If everything keeps going according to plan, shit will continue to happen, and it might as well happen in a bucket.

According to Humanurists, who advocate for composting human waste at home, “households and communities are missing an incredible opportunity to turn human waste into nutrients that can improve public health and reduce hunger.”

It’s true. My hunger was just reduced right there.

That’s just a modern reflex though. The ability to flush away all evidence of effluents is new, historically- and prehistorically-speaking, and billions of people today can only dream of such a luxury, although the flying dreams are nicer. In fact I do anticipate pooping into a bucket at some point in my life—that point being 24 hours after our massive Cascadia Subduction Zone earthquake. I am figuring my first deposit will have been made during the earthquake, and not necessarily properly accounted for, compost-wise.

So most people accustomed to modern plumbing are not all that eager to transition to an earlier time when poop was more personal. But those who are tend to be evangelistic about it. And their numbers are growing. You could say there is a movement afoot, but I wouldn’t.

Composting and recycling human waste can be as simple as using a five-gallon bucket and a handful of leaves. Pop a molded toilet seat on top of the bucket if you’re feeling fancy, or—if you’re super fancy—you can drill a hole in your floor and dedicate a closet below for your oeuvre. This also makes a big impression on snoopy house guests.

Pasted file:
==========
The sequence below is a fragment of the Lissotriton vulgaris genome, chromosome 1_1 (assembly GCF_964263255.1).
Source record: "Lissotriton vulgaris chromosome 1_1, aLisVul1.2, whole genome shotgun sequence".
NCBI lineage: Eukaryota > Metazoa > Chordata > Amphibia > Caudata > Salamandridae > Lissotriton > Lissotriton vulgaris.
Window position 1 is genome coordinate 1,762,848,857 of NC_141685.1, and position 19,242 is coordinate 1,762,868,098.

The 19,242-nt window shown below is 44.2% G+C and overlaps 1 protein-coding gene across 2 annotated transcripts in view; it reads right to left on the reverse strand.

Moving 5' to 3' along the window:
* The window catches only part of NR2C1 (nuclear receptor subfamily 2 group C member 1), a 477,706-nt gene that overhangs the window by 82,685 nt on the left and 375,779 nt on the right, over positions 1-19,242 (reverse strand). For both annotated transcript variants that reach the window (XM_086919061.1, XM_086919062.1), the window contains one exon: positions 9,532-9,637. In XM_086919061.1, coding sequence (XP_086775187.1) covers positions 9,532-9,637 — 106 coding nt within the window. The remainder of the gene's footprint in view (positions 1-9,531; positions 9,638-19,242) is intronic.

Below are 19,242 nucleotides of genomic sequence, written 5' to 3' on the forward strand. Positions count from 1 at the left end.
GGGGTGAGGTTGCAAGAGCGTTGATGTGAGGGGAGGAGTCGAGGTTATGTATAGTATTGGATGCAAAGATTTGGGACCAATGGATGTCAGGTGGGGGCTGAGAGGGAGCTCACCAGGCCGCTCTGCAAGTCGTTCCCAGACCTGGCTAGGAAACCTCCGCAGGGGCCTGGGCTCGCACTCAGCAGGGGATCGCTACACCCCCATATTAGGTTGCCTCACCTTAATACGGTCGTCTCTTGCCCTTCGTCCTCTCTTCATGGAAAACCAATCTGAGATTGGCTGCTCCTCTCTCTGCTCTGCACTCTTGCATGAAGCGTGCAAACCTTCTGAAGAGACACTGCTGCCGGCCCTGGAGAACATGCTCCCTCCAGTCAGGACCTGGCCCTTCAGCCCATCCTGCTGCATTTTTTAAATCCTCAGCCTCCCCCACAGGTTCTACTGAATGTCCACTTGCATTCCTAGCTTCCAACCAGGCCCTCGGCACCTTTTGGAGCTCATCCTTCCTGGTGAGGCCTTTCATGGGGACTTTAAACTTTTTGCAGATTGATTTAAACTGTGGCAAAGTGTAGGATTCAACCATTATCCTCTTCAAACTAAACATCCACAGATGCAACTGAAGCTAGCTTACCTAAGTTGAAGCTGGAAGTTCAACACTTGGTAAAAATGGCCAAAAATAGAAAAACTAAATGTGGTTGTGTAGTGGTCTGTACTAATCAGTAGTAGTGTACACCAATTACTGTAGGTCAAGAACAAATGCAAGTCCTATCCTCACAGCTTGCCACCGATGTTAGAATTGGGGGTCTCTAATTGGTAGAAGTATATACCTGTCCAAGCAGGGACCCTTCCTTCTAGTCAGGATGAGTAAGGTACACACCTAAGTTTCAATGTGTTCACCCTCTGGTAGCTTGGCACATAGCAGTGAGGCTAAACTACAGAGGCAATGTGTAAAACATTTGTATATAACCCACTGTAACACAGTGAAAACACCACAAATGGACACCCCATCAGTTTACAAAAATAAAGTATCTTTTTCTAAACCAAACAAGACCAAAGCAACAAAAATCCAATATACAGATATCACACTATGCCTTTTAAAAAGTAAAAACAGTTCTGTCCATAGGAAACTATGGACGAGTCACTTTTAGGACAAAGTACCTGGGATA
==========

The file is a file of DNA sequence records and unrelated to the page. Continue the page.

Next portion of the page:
In the trade, your oeuvre is referred to as “droppings,” and we can thank our friend Mr. Gravity for that. Otherwise we’d all be plucking things out and netting them in the air and herding them into a container, and that’s in the nicer households.

So. You want absorbable organic material nearby such as leaves or sawdust to cover your droppings, although you do not need to bury things with your forepaws like the neighbor’s cat. The neighbor’s cat might have an evolutionarily sound reason for covering her issue but she also flat-out gets a charge out of watching you dig it up again with your hands for your tomato holes, and that’s a fact. Cats are playful!

The benefits are legion. No longer is good drinking water used to flush everything away; your garden will thank you for it, and, of course, you will bask in the glory of a level of self-righteousness rarely matched in the modern world.

One caveat: you are not legally allowed to bag up your own composted poop and sell it on the open market. Which is a pity, because it’s clear that people will pay good money for things you couldn’t give away.

In some systems, an effort is made to employ a separate bucket for pee, which can benefit a garden immediately, but this is a recommendation made by premenopausal women and men. At my age, there is no separating #1 from #2. You’re going to get the full set, in no particular order. I would apologize right now to the techs at the Stool Sample lab, but obviously they’re not fussy people.

If the bucket is still too intimate, there are fine composting toilets available to purchase that fit right into the modern home environment. Your effluent will travel into a giant duffle bag in which solids decompose into mulch and biogas collects at the top, which is easily hooked into your existing cooking stove. You should be able to get a good hour of cooking time out of one day’s-worth of poop.

And don’t think that doesn’t put the sparkle into your dinner conversation.